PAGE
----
If you didn’t get tickets this year, get ready to be jealous – Burning Man festival begins August 27, taking over the Nevada desert and our Instagram feeds until September 4.
Burning Man started in 1986 as a small bonfire on the beach in San Francisco and has expanded so much that it’s moved to Black Rock City in the Nevada desert, with 70,000 “burners” heading there this year.
If you didn’t already want to go to Burning Man, we’ve collected a list of reasons why it’s the hottest ticket on the planet.
The UK might be having a heatwave this weekend but it ain’t nothing on Burning Man.
Burning Man is predominantly an arts festival and you can see why. Paintings hanging on a gallery wall this is not – think of giant sculptures and balloon chains snaking up into the sky.
The installations change every year and some of the biggest and best are burned at the end of the festival in an incredible Guy Fawkes-esque display.
The festival runs The Black Rock Arts Foundation, which aims to promote art throughout the year. They give out grants, making many of the installations possible. What’s even better is that everything there is built by participants.
Unlike Coachella and other festivals, you don’t have to spend Burning Man with a wad of cash stuffed into your bumbag. There’s no real need to take much money at all, because the only thing you can buy is ice.
One of the 10 principles of Burning Man is “gifting” – not selling or trading, but giving things to people with no expectation for anything in return. That’s right, you can walk up to a bar and get a drink if you want one – that’s the extent of the decommodification of the festival. However, you’re not just there to take, so people come prepared with their own things to offer the festival.
Don’t be fooled into thinking Burning Man is a music festival. DJs do play but Glastonbury this is not. Instead there is a myriad of things to do, from fire dodgeball to bowling whilst you queue for the toilet.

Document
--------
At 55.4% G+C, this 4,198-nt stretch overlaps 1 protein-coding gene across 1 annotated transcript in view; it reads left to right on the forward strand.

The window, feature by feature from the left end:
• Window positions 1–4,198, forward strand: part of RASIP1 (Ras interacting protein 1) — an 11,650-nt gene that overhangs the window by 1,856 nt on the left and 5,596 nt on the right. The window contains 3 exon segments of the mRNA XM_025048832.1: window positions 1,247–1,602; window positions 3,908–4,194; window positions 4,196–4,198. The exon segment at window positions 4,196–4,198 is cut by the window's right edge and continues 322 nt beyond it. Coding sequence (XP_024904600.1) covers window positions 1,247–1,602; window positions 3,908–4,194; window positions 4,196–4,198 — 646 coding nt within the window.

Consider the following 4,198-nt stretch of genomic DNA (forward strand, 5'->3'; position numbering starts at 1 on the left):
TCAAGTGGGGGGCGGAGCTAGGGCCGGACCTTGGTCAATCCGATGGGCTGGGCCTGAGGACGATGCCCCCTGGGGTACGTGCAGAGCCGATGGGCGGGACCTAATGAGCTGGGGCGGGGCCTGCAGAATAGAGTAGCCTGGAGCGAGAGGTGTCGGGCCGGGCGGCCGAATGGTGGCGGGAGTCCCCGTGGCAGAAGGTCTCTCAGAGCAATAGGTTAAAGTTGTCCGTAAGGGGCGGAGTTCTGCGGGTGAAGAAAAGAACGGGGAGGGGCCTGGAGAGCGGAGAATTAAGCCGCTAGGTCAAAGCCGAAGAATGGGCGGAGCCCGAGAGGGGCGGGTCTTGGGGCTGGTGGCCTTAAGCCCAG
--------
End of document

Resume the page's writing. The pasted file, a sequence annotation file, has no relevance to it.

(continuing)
At what other festival are you expected to put in a good few hours of manual labour? You could be doing anything from helping build an art installation or lending a hand running someone’s camp.
Most burners dress up – and not in the same homogeneous way that you see at other festivals. The weirder the better is the name of the game, and with a thin layer of dust everything looks a bit like a scene from the post-apocalyptic Mad Max.
Burning Man has always had a social and intellectual conscience, and this is reflected in the talks that they put on every year. Doctors, activists, artists, performers – the range of talks is huge. It’s such a big part of the festival that TED has their very own TEDxBlackRockCity session every year.
If you’re easily embarrassed, Burning Man probably isn’t for you. Expect to see a lot of nudity, which very quickly becomes de rigeur.
Famous people do go to Burning Man – tech gurus like Mark Zuckerberg are regulars. But at this festival, no-one is given a free pass and no-one really cares if you’re famous. Even if you’re P Diddy (who really did attend last year).
Yep, there’s a “Hug Deli” which serves up a menu of hugs and you can pay in compliments. Only at Burning Man.
If you’re not heading to the Nevada plains this weekend, don’t be too upset – it takes weeks to get the desert dust out of your hair. If you are going, make sure you pack goggles if you want to withstand the sandstorms.